05 Nov Psychology of Gamification
What’s the Psychology of gamification? Have you ever participated in one of those grocery store monopoly games, collected virtual coins in a language learning app, or used just about any rewards program? These are just a few examples of the ways in which businesses utilize the concept of gamification. But what is gamification and does it have a place in your business?
Gamification can be defined as the “intentional process of transforming practically any activity, system, service, product, or organizational structure into one which affords similar positive experiences, skills, and practices as found in games.”
Is this something that would work in your business though? Well, if you ask a company like Nike, which has a fitness app that is practically a masterpiece of gamification, the answer is a resounding yes. This is because gamification works to enhance skills, motivation, creativity, playfulness, engagement, and has an overall positive impact on growth and happiness.
It works by triggering real, powerful human emotions (intrigue, happiness, excitement, anticipation, etc.). How does it do this though? In simple terms, gamification works by triggering emotions that are linked to positive user experience, and it does this in several different ways.
1. Positive Reinforcement
Have you ever trained a dog before? Maybe you even remember learning about Pavlov’s conditioning theory in school? Good news! We’re more similar to our K9 friends in this manner than you think. Just as we reinforce a dog’s behavior with treats, our own behavior becomes reinforced in the same way.
Every time we complete a level, overcome an obstacle, earn points, or win a game our brain releases dopamine ‘the reward chemical’ which makes us feel good and encourages us to complete the behavior again.
Social media is the perfect example of this. Every time we get engagement or “likes” on something we post we feel good, which reinforces the behavior and makes us want to spend more time on the app or website.
Therefore, an organization can utilize the psychology of gamification to reward employees and customers for executing a desired behavior, reinforcing this behavior, and encouraging them to continue to do it even outside of the game-like setting.
Simple psychology, as well as our own personal experience, will tell us that people don’t like to be controlled or forced to do things. We all like to feel autonomous in our lives, the masters of our own destiny.
In general, most people like to feel that they’re in control. With gamification people are in control of what they are doing, they have autonomy, while simultaneously completing the required tasks and objectives. Language learning apps are a great example of this. You have control over which lessons you complete and how much time you spend on it, while the app achieves its goal of teaching you a language through the use of engaging and entertaining game-like experiences.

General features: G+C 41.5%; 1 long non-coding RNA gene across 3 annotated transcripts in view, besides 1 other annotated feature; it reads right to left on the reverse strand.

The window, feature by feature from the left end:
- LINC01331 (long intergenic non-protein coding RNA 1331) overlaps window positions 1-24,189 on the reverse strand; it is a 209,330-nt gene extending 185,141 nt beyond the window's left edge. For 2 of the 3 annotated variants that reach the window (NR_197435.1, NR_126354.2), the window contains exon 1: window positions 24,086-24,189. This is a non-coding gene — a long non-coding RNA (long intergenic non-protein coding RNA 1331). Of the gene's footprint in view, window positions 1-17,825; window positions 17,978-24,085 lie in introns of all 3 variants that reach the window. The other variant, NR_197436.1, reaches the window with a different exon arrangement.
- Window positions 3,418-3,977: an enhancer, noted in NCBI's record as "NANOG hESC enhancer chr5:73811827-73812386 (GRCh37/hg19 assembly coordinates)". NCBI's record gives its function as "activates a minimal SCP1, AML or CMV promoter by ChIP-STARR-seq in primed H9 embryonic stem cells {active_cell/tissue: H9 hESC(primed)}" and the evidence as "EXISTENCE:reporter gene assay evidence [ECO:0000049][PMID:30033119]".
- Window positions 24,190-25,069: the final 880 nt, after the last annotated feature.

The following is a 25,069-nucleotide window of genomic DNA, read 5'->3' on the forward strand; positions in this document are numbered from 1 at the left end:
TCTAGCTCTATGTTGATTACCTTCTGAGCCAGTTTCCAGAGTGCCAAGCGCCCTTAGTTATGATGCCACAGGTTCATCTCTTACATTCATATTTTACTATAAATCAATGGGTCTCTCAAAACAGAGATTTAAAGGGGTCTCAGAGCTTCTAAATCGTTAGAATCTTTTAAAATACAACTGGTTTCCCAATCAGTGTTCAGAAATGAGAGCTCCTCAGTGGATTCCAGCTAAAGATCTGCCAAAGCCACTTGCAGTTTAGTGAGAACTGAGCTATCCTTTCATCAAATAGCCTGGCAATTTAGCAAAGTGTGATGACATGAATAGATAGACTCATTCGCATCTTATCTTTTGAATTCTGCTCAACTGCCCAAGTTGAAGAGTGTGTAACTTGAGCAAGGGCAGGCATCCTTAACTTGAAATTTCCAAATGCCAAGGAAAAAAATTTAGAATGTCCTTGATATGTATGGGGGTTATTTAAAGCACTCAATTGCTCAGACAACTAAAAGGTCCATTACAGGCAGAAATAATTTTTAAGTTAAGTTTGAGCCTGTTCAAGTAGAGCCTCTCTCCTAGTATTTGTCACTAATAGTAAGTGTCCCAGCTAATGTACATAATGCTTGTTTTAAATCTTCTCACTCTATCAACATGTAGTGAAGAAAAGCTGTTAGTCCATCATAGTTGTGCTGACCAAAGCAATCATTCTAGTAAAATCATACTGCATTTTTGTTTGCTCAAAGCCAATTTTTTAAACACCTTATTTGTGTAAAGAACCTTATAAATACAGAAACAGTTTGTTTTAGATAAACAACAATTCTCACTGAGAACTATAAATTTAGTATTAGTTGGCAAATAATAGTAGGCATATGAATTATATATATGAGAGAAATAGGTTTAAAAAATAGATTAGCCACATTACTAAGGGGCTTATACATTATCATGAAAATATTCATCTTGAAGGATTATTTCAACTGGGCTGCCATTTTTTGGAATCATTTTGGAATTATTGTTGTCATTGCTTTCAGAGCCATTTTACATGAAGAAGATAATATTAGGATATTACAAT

This concept can also be useful for a business that is looking to complete a specific objective within the company. Whether the goal is to increase productivity, enhance engagement, or encourage innovative thinking, gamification allows employees to feel like they are in control while simultaneously achieving organizational goals.
3. Sense of achievement
One of the psychology of gamification is creating a sense of achievement is one of the most powerful forces that drives human behavior. Think about it, everything that we do, we do with the goal of accomplishing or achieving something. By making someone feel like they have achieved something, it makes them want to come back and repeat the action again.
As any individual who has gone through basic managerial training knows, even saying something as simple as “good job” generates a sense of accomplishment in the individual who is receiving the positive feedback. This again triggers that reward reflex and encourages participants to continue to complete the behavior or action that they are being rewarded for.
This sense of achievement is essential for skill development, motivation, productivity, and engagement. Without a sense of achievement, tasks and objectives become meaningless and mundane, this leaves organizations with an unproductive and oftentimes unmotivated workforce.
Gamification can help to change this by creating a sense of achievement and reward around desired tasks.
The ways in which gamification can help organizations achieve their goals are endless. It is a scientifically backed tool that can drastically improve organizational outcomes, but figuring out how to utilize this tool can be challenging.
Let GoodGames help! We have numerous game-like experiences that are uniquely designed to attain specific organizational goals.
We also work with organizations to design new game-like experiences that are uniquely designed to match their desired objectives.
For more information please call us at (207) 226-7363 or click here to contact us.